Certain medications have been associated for decades with the development of drug-induced autoimmunity. New research published in March 2018 in Arthritis & Rheumatology suggests that NETs (neutrophil extracellular traps) are potentially implicated in the mechanisms that lead to drug-induced autoimmunity.1
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Peter Grayson, MD, MSc, head of the Vasculitis Translational Research Program at the National Institute of Arthritis and Musculoskeletal and Skin Diseases, says that research related to NETs may have no current clinical implications, but he predicts that research focused on NETs “is likely to unlock novel therapeutic strategies in a range of rheumatologic diseases.” Understanding the role of NETs in drug-induced autoimmunity may be the next step toward clarifying the mechanisms of autoimmunity.
NET formation is involved in the neutrophil cell death process, called NETosis, which is different morphologically from other types of cell death, including apoptosis and necrosis. In NETosis, the dying neutrophils “can unwind their DNA and launch it out of the cell like a spiderweb to engulf and facilitate the elimination of pathogens,” Dr. Grayson explains. The process, however, can become aberrant in many rheumatologic diseases with the dysregulation of NET formation.
“What is surprising and potentially interesting for rheumatologists to understand is that there is only a small number of proteins inside these NETs, and many of them are the antigenic targets of autoantibodies in rheumatologic diseases,” Dr. Grayson says. Patients with rheumatoid arthritis make anticyclic citrullinated peptide (CCP) antibodies directed to proteins found in the NETs. Patients with lupus make antibodies to NET components. Proteinase 3 and myeloperoxidase, the antigenic targets of antineutrophil cytoplasmic antibodies (ANCA) are commonly found within NETs.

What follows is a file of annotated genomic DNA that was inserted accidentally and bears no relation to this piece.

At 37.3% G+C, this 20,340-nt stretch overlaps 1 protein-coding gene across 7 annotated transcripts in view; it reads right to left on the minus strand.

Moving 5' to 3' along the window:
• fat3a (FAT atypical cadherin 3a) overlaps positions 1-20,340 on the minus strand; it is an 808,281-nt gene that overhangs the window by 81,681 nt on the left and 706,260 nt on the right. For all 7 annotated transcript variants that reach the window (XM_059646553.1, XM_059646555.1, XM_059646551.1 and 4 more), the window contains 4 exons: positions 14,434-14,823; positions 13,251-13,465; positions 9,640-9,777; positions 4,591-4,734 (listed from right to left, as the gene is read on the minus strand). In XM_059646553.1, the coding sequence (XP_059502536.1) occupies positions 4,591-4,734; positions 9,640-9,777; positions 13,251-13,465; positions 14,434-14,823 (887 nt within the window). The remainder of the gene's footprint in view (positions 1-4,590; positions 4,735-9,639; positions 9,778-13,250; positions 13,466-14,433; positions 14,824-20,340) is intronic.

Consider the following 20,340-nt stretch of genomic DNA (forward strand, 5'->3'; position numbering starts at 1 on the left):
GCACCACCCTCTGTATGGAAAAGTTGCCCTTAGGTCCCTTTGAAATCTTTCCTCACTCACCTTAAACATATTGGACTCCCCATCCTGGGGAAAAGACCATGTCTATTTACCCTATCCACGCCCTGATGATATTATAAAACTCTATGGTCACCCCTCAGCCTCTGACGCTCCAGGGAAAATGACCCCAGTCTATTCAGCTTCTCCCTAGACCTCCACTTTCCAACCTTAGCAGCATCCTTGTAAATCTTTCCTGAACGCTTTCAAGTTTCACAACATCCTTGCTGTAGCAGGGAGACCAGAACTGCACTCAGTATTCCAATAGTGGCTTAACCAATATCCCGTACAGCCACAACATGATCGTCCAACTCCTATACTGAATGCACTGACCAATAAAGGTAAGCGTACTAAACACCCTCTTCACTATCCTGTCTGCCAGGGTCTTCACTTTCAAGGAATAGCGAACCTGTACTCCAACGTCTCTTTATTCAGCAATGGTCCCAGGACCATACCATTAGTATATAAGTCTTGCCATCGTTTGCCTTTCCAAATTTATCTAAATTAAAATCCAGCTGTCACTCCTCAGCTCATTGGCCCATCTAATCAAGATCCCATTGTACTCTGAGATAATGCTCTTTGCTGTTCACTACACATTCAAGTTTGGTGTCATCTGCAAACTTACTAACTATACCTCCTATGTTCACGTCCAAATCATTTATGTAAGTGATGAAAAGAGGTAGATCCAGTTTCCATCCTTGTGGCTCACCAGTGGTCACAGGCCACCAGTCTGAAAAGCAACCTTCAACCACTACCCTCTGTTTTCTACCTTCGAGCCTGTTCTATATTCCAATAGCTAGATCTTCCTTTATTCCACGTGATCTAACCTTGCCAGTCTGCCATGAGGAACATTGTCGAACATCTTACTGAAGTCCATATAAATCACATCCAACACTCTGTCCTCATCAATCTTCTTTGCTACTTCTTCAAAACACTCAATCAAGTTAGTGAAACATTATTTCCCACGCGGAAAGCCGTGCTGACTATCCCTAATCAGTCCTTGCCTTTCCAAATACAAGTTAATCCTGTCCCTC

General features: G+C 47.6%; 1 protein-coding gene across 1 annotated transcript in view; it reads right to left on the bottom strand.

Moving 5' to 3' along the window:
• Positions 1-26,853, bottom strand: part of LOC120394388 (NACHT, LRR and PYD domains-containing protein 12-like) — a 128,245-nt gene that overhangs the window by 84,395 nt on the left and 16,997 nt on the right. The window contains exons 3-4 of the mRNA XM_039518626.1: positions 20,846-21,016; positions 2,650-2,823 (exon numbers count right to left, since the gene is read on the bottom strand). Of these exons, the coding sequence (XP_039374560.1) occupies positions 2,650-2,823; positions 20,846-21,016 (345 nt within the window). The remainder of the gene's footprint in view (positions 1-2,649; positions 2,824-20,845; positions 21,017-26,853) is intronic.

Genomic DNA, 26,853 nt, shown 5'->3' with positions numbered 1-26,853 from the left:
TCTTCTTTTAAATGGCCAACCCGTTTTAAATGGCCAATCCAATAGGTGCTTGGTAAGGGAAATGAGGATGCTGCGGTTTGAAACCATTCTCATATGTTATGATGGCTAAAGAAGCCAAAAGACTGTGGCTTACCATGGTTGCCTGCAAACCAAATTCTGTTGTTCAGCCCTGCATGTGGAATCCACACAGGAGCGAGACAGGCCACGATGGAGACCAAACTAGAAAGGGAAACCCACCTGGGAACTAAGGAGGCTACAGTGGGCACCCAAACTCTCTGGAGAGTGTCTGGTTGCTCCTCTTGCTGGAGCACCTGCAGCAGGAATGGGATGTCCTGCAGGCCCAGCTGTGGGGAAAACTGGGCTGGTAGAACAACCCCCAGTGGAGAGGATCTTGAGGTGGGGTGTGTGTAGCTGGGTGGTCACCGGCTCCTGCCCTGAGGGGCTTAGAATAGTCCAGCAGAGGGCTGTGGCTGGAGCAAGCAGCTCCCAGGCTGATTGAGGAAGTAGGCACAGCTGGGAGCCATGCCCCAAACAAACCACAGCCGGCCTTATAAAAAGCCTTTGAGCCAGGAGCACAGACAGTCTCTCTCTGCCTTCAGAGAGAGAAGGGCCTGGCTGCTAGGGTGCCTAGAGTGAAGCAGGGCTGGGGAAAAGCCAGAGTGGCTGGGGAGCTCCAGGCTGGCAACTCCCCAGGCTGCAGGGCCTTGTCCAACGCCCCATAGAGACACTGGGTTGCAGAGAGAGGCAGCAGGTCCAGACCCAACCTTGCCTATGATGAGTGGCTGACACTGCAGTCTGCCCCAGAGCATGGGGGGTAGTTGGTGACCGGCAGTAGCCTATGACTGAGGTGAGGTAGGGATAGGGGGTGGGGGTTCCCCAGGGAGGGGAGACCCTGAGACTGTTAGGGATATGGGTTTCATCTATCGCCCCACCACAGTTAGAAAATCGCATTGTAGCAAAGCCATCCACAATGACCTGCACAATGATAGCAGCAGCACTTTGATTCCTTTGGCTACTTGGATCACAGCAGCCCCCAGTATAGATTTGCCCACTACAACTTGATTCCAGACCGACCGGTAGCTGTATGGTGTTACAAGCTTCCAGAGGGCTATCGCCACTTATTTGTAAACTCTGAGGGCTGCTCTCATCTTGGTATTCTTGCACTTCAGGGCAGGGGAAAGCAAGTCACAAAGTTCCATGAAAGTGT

“These proteins that are normally hidden inside a neutrophil get exposed to the adaptive immune system in a way that is immunogenic, which then can potentially lead to development of antibodies to those proteins,” says Dr. Grayson.
NET formation and impaired NET degradation have been implicated in the pathogenesis of both systemic lupus erythematosus (SLE) and ANCA-associated vasculitis (AAV). “The process of NETosis may contribute to causal mechanisms of disease in rheumatoid arthritis, lupus and AAV,” he says.
In NETosis, the dying neutrophils ‘can unwind their DNA & launch it out of the cell like a spiderweb to engulf & facilitate the elimination of pathogens,’ Dr. Grayson explains.
Triggering NET Formation, Degradation
Previous research that examined drug-induced autoimmunity looked at the effect of medications on lymphocytes. This new research by Dr. Grayson and colleagues looked at their effect on neutrophils and NETs. Medications associated with drug-induced autoimmunity can lead to development of a rheumatologic disease that “has a specific look or feel to it. It looks a lot like lupus mixed with ANCA vasculitis. We thought that because NETs are important in lupus and ANCA vasculitis, maybe the drugs are inducing NETs, since it’s a common theme to those conditions,” Dr. Grayson explains.